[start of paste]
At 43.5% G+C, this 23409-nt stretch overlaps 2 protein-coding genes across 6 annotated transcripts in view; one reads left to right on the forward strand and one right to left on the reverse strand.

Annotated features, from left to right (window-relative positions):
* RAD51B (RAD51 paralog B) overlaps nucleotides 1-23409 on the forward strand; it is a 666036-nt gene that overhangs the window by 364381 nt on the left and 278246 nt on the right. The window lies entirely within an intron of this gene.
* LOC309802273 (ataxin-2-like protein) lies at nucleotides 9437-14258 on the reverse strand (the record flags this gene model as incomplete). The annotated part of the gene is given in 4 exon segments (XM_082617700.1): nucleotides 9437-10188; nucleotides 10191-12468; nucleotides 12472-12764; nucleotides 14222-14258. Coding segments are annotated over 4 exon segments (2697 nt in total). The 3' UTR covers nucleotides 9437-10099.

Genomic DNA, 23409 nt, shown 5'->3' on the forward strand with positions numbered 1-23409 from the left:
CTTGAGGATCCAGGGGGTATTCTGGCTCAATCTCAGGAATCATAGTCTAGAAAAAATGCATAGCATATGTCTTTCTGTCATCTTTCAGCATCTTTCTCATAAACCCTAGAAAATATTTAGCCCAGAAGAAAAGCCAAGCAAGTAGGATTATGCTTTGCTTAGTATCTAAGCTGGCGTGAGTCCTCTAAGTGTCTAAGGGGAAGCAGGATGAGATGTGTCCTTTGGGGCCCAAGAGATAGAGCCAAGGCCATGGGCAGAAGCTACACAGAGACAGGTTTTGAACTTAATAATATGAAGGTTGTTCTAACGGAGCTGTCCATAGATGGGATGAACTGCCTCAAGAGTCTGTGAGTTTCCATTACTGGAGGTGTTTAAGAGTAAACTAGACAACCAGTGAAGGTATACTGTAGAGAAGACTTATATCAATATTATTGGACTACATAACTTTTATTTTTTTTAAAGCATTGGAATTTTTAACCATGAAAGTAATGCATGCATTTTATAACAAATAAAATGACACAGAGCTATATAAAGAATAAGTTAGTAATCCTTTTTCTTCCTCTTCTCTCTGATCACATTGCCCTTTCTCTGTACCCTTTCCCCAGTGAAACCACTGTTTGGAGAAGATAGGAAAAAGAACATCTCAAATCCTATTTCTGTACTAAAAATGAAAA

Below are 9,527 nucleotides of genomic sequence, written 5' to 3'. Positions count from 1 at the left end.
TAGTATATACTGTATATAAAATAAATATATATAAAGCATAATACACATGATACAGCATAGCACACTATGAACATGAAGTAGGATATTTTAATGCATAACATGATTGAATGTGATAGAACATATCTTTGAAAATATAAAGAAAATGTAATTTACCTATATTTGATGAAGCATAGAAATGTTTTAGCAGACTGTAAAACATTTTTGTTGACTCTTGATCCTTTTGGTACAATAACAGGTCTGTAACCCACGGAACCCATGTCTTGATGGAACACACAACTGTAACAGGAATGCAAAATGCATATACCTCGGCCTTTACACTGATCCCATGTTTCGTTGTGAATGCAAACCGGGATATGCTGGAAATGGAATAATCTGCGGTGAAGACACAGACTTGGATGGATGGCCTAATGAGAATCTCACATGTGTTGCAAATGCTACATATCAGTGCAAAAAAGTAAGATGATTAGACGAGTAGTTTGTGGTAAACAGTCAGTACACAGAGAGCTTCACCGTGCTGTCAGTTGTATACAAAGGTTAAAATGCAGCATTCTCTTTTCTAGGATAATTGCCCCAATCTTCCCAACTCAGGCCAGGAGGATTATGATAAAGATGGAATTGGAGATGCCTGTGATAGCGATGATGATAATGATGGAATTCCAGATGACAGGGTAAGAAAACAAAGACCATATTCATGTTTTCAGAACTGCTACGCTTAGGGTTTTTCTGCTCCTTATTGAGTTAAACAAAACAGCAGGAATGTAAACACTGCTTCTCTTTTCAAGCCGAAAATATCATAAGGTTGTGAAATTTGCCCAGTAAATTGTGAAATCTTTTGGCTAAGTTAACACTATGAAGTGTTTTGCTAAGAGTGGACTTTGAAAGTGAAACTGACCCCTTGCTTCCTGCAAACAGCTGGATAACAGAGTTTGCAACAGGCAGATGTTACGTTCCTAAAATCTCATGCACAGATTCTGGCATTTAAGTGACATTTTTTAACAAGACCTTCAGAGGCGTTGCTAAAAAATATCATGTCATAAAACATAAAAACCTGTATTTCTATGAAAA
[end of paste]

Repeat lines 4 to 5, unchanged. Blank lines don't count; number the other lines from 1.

* LOC309802273 (ataxin-2-like protein) lies at nucleotides 9437-14258 on the reverse strand (the record flags this gene model as incomplete). The annotated part of the gene is given in 4 exon segments (XM_082617700.1): nucleotides 9437-10188; nucleotides 10191-12468; nucleotides 12472-12764; nucleotides 14222-14258. Coding segments are annotated over 4 exon segments (2697 nt in total). The 3' UTR covers nucleotides 9437-10099.

Genomic DNA, 23409 nt, shown 5'->3' on the forward strand with positions numbered 1-23409 from the left: